Saturday, December 15, 2007

Texas AG Abbott Sides With Craddick

Just hours before the opinion’s deadline, Texas Attorney General issued what amounted to a moral victory for House Speaker Tom Craddick. Moral victory in that in his opinion, the AG found that Craddick, as House Speaker, held a statewide office, and as a statewide office holder, could only be removed by impeachment in the Texas Senate.

Some would say that that is a flat out victory for Craddick, and its effect does amount to victory. Curiously, Abbott refused to cross the line and issue an interpretation on House rules.
“This office will adhere to the Texas Constitution's separation of powers doctrine and long-standing precedent in declining to answer questions requiring an interpretation of Senate and House rules or questions regarding legislative parliamentary decisions.”
Oh please. Are we not full of ourselves? Abbott does not deign to make an opinion on House rules because why? Would his opinion become House rules? Does his opinion carry the force of constitutional law? No, Abbott did not go there because in going there he would be finding all of the statements made on parliamentary procedure in all of the briefs filed to be absolutely valid. Craddick overstepped his authority in claiming that his power was absolute. Craddick cannot refuse to recognize a member. To do so would be to disenfranchise every constituent in the member’s district.

Abbott knew this, so he just left it alone, giving the inviolability of the separation of powers as his reason.

How does that work? How do you issue an opinion that the House Speaker is a statewide office holder, and that’s OK, but on the other hand refuse to render an opinion on House rules, because the Executive Branch can’t meddle in the affairs of the Legislative?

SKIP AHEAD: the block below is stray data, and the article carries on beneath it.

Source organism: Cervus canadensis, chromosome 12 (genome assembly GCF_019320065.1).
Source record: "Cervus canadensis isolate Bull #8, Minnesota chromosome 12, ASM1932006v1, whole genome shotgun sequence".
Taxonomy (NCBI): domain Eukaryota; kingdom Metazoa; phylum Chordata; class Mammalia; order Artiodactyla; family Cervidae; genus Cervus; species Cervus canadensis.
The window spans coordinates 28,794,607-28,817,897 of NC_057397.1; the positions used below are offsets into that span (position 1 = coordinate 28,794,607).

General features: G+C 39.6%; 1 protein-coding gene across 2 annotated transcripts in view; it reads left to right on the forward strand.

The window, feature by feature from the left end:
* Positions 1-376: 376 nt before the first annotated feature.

It works because you just say it works, that’s how that works. But AG Abbott is fooling no one here. Keffer and Cook alluded to a football metaphor in saying that AG Abbott punted and fumbled. I’ll go them one better by observing that what AG Abbott really did was take the game ball and hide it somewhere.


Anonymous said...

Craddick is claiming (and Abbott affirmed) that he is a "state officer" or "officer of the state", not a "statewide officer". People like yourself, Keffer, Cook and the media keep repeating this mistake. General Abbott's opinion concluded that the Speaker of the Texas House is indeed a constitutional state officer within the terms of Art 15, Sec 7. There is an important difference between the two so get your facts straight.
The seperation of powers is an important part of the constitution because (in this case) it keeps the executive branch out of the affairs of the legislative branch. Are you telling me as a liberal that you support the executive branch interfering with the internal debates of the legislature? Isn't that what happens in dictatorships? Would this be a slippery slope tha liberals always warn us about? Oh that right, people claim Craddick is a dictator because many say that he claims to have "absolute authority" or "absolute power". He has never claimed either. However, as speaker, he has the absolute power of recognition. Read House Rule 5, Section 24 - it's there in plain English. If a majority of the House members want to change this rule, by all means they can do so at the beginning of next session.

Hal said...

Oh please, let's not split hairs. Keffer and Cook claim that Craddick represents a house district, Craddick sees it differently and calls himself a "state officer". He is not. A state officer is elected by voters in the entire state, not just his district.

Your citing of the rules reminds me of an absurdity that now exists due to Abbott's opinion. According to House rules, any Member may be removed from the House by a 2/3 majority vote (TEX. CONST. art III, § 11). What Craddick is saying (and you) is that he can be sent out to the street by a supermajority vote of House Members, but he still remains Speaker.


Anonymous said...

That is not the case. If Craddick is expelled from the House like any other House member by a two-thirds vote, he would not longer be speaker. Plain and simple.

Hal said...

Not according to Craddick. He thinks the only way to remove a Speaker is impeachment in the Senate. The Speaker, he thinks, enjoys a special place in the House, despite all precedent.

But I am glad you see the absurdity of this.